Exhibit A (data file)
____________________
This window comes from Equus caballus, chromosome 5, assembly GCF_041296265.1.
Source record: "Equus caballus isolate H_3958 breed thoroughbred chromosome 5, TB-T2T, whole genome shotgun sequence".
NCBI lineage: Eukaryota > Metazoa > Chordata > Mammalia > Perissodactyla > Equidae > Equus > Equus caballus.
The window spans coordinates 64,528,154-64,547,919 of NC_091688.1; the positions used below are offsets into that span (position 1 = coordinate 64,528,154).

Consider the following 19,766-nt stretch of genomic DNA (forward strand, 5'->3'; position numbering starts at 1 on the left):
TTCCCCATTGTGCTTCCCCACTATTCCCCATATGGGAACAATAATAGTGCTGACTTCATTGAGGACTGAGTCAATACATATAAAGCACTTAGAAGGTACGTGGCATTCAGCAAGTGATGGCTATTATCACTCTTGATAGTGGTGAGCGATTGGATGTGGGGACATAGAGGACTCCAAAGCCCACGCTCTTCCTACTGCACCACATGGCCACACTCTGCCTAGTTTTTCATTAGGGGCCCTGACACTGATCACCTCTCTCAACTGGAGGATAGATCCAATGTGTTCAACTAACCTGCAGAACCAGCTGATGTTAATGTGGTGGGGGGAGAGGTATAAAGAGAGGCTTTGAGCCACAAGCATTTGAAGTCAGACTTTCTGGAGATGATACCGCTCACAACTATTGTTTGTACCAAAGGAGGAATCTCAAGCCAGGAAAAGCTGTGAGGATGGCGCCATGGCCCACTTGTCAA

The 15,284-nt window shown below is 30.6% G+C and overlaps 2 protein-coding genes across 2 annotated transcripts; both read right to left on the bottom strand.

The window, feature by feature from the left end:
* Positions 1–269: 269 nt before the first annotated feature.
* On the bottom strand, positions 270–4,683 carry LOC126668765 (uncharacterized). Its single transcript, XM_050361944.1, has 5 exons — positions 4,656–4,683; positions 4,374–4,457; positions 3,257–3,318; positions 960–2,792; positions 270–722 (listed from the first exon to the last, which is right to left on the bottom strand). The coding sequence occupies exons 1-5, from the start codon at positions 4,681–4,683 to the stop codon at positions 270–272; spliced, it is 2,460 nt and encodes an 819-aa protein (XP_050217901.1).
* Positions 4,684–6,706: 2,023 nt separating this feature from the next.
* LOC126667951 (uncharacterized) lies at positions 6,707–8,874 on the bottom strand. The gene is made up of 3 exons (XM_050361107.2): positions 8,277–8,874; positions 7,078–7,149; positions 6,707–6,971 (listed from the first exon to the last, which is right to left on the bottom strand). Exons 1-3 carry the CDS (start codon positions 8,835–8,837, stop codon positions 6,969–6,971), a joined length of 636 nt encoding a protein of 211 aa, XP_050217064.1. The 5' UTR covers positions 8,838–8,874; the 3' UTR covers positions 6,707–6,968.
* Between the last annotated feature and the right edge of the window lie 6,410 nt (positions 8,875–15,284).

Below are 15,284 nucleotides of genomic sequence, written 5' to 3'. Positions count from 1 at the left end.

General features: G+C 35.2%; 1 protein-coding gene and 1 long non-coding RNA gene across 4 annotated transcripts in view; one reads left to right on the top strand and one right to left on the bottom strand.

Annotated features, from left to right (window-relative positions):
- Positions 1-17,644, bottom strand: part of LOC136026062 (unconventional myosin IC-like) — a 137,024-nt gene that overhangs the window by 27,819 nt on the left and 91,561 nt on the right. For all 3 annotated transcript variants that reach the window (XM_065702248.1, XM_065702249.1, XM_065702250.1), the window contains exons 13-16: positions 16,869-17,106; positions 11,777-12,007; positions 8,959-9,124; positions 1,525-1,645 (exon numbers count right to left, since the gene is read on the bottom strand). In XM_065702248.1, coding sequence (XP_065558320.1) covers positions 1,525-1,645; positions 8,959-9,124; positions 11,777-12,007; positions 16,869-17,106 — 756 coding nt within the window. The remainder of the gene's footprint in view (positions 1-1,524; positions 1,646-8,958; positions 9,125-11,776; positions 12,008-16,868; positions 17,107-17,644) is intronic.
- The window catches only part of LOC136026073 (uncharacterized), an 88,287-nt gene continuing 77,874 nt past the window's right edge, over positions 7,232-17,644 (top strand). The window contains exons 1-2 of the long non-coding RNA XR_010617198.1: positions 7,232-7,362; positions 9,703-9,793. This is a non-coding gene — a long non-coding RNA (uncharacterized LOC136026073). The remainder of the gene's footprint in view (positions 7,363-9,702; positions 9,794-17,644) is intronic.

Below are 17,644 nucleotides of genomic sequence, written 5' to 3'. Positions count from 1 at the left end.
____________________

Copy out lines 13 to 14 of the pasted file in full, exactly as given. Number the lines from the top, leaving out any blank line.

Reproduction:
* Between the last annotated feature and the right edge of the window lie 6,410 nt (positions 8,875–15,284).

Below are 15,284 nucleotides of genomic sequence, written 5' to 3'. Positions count from 1 at the left end.